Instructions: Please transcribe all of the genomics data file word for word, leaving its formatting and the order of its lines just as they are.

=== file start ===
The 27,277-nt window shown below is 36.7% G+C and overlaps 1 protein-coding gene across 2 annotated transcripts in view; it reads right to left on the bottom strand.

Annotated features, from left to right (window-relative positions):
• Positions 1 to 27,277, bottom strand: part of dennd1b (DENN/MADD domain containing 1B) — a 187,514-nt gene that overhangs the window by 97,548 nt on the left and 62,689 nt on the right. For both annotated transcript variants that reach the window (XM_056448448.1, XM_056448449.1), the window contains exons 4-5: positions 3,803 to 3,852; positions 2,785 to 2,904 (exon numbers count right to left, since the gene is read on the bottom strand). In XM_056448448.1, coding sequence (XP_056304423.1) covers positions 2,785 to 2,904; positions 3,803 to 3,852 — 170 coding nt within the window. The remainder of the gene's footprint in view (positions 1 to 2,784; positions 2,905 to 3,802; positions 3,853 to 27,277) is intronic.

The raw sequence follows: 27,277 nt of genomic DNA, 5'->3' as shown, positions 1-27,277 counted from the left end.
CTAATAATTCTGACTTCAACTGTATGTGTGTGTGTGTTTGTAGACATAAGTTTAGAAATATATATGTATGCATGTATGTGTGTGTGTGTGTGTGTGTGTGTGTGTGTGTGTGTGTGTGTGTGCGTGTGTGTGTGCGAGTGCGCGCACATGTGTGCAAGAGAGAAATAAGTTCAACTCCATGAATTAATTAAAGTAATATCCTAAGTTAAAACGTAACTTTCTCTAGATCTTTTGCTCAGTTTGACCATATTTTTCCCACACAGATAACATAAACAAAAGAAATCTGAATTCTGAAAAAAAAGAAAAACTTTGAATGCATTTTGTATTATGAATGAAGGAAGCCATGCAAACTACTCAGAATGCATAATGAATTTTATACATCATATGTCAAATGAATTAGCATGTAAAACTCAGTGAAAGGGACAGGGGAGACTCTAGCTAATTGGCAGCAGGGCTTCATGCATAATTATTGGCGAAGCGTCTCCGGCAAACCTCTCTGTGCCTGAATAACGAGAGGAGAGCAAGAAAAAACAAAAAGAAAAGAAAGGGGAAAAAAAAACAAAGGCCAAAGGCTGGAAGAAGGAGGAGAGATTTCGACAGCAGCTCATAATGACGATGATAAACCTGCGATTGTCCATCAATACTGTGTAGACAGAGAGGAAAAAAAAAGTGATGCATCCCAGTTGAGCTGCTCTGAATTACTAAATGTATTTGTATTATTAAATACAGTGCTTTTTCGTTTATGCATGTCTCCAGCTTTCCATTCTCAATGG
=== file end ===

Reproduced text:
The 27,277-nt window shown below is 36.7% G+C and overlaps 1 protein-coding gene across 2 annotated transcripts in view; it reads right to left on the bottom strand.

Annotated features, from left to right (window-relative positions):
• Positions 1 to 27,277, bottom strand: part of dennd1b (DENN/MADD domain containing 1B) — a 187,514-nt gene that overhangs the window by 97,548 nt on the left and 62,689 nt on the right. For both annotated transcript variants that reach the window (XM_056448448.1, XM_056448449.1), the window contains exons 4-5: positions 3,803 to 3,852; positions 2,785 to 2,904 (exon numbers count right to left, since the gene is read on the bottom strand). In XM_056448448.1, coding sequence (XP_056304423.1) covers positions 2,785 to 2,904; positions 3,803 to 3,852 — 170 coding nt within the window. The remainder of the gene's footprint in view (positions 1 to 2,784; positions 2,905 to 3,802; positions 3,853 to 27,277) is intronic.

The raw sequence follows: 27,277 nt of genomic DNA, 5'->3' as shown, positions 1-27,277 counted from the left end.
CTAATAATTCTGACTTCAACTGTATGTGTGTGTGTGTTTGTAGACATAAGTTTAGAAATATATATGTATGCATGTATGTGTGTGTGTGTGTGTGTGTGTGTGTGTGTGTGTGTGTGTGTGTGCGTGTGTGTGTGCGAGTGCGCGCACATGTGTGCAAGAGAGAAATAAGTTCAACTCCATGAATTAATTAAAGTAATATCCTAAGTTAAAACGTAACTTTCTCTAGATCTTTTGCTCAGTTTGACCATATTTTTCCCACACAGATAACATAAACAAAAGAAATCTGAATTCTGAAAAAAAAGAAAAACTTTGAATGCATTTTGTATTATGAATGAAGGAAGCCATGCAAACTACTCAGAATGCATAATGAATTTTATACATCATATGTCAAATGAATTAGCATGTAAAACTCAGTGAAAGGGACAGGGGAGACTCTAGCTAATTGGCAGCAGGGCTTCATGCATAATTATTGGCGAAGCGTCTCCGGCAAACCTCTCTGTGCCTGAATAACGAGAGGAGAGCAAGAAAAAACAAAAAGAAAAGAAAGGGGAAAAAAAAACAAAGGCCAAAGGCTGGAAGAAGGAGGAGAGATTTCGACAGCAGCTCATAATGACGATGATAAACCTGCGATTGTCCATCAATACTGTGTAGACAGAGAGGAAAAAAAAAGTGATGCATCCCAGTTGAGCTGCTCTGAATTACTAAATGTATTTGTATTATTAAATACAGTGCTTTTTCGTTTATGCATGTCTCCAGCTTTCCATTCTCAATGG